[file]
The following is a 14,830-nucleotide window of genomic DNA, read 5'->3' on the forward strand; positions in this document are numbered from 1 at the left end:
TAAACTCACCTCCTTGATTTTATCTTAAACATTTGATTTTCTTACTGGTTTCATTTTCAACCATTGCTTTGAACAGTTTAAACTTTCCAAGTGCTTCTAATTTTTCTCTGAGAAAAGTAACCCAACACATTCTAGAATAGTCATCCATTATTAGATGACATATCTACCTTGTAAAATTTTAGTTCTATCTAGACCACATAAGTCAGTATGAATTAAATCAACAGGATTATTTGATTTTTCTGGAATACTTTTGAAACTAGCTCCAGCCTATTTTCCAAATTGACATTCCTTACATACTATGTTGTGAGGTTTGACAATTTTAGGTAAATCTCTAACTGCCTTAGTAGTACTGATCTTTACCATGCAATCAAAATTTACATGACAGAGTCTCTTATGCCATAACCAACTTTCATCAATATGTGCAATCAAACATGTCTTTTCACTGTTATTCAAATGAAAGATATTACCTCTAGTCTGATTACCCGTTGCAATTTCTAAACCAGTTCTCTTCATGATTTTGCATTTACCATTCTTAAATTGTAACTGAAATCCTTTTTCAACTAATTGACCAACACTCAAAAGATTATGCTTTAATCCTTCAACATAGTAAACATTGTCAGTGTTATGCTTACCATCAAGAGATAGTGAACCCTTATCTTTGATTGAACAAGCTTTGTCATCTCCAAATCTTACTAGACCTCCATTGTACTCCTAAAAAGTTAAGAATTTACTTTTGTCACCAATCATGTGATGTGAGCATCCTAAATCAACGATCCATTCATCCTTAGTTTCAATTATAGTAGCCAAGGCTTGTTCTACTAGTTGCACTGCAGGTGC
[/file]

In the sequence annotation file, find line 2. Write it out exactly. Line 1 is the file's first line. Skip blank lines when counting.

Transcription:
TAAACTCACCTCCTTGATTTTATCTTAAACATTTGATTTTCTTACTGGTTTCATTTTCAACCATTGCTTTGAACAGTTTAAACTTTCCAAGTGCTTCTAATTTTTCTCTGAGAAAAGTAACCCAACACATTCTAGAATAGTCATCCATTATTAGATGACATATCTACCTTGTAAAATTTTAGTTCTATCTAGACCACATAAGTCAGTATGAATTAAATCAACAGGATTATTTGATTTTTCTGGAATACTTTTGAAACTAGCTCCAGCCTATTTTCCAAATTGACATTCCTTACATACTATGTTGTGAGGTTTGACAATTTTAGGTAAATCTCTAACTGCCTTAGTAGTACTGATCTTTACCATGCAATCAAAATTTACATGACAGAGTCTCTTATGCCATAACCAACTTTCATCAATATGTGCAATCAAACATGTCTTTTCACTGTTATTCAAATGAAAGATATTACCTCTAGTCTGATTACCCGTTGCAATTTCTAAACCAGTTCTCTTCATGATTTTGCATTTACCATTCTTAAATTGTAACTGAAATCCTTTTTCAACTAATTGACCAACACTCAAAAGATTATGCTTTAATCCTTCAACATAGTAAACATTGTCAGTGTTATGCTTACCATCAAGAGATAGTGAACCCTTATCTTTGATTGAACAAGCTTTGTCATCTCCAAATCTTACTAGACCTCCATTGTACTCCTAAAAAGTTAAGAATTTACTTTTGTCACCAATCATGTGATGTGAGCATCCTAAATCAACGATCCATTCATCCTTAGTTTCAATTATAGTAGCCAAGGCTTGTTCTACTAGTTGCACTGCAGGTGC